I will treasure this picture and what it means to me to be lifted up from the dust of my poverty and misery now brought before the light of Christ and made whole.

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    1. Me too! Can you just imagine her joy that the Pope would visit her place?!

      I'm blown away. I never thought I would see such things.

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  2. And somewhere in Heaven Mother Theresa is smiling...

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    1. And dancing. ^^

      I never thought to see such faith in action either Terry. And to think there is more to come. Let us all treasure these many precious moments for surely we will need them in the days yet to come.

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    2. A friend said almost the same thing about M. Theresa to me. The photo certainly reminds me of her. JPII visited her little hovels as well. After those two died I wondered if we would have another saint to prick the world's conscience - I never imagined this. The more he is criticized, the more I am convinced.

      He gave the Hammer and Sickle crucifix to Our Lady of Copacabana of Bolivia - I never thought one had to be Latino to understand such a votive offering - but perhaps one does.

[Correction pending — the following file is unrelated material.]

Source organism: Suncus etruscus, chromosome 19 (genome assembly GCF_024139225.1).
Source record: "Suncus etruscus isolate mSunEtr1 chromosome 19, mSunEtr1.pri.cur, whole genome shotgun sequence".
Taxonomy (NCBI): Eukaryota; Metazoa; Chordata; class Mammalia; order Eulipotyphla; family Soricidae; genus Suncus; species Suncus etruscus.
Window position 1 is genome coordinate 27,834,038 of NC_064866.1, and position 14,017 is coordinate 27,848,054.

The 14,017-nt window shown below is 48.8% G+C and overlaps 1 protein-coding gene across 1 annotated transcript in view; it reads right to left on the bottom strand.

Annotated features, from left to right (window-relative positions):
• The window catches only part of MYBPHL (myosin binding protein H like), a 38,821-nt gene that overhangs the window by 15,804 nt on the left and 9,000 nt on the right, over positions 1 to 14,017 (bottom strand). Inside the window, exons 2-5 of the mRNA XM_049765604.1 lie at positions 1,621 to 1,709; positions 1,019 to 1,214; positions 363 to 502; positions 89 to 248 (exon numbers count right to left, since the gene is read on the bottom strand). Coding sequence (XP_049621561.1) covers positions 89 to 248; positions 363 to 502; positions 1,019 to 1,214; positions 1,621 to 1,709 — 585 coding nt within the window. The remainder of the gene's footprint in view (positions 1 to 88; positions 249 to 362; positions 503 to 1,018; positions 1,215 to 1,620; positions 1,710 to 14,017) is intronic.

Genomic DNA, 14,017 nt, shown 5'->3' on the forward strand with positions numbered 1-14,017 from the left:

Votive offerings - ex votos - often include very strange symbols of illness or sin or disaster overcome or healed - sometimes they are like petitions to be healed. A man might leave his 'little black book' or membership card to a bath house at a shrine to Our Lady - as a promise to sin no more. Another may lay down his weapon. Other's have left crutches or leg braces and so on. This is a very humble gesture of entrusting to Our Lady - undoer of knots - matters which seem impossible to resolve without her aid, or which only she "can crush under her foot".

      Poor Holy Father's critics appear to lack a childlike faith. The poor and the little have faith to see.

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    3. The critics appear to lack a childlike faith - you nailed it!

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  3. Evidently the Holy Father took the crucifix back to Rome and left something else with Our Lady. No matter what he does or says, the 'experts' are not happy.

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    1. Well, I read on that one site that I rarely ever visit that "he says it is travelling with him." Then the blogger proceeds to hyperventilate doom and gloom implying that Papa Panchito is really pro-whatever in disguise. I will take their so-called reporting with a grain of salt but if it be true, so what?

      Did not Christ conquer Nero's circus and as a result of that most glorious victory the obelisk, symbol of Nero's reign of terror, now adorns St. Peter's square for all to see. Are we not reminded of the great sacrifice of the early martyrs and the early Church's gift to us all of handing on the faith? That obelisk is proof the Church endures til the end of time no matter what comes.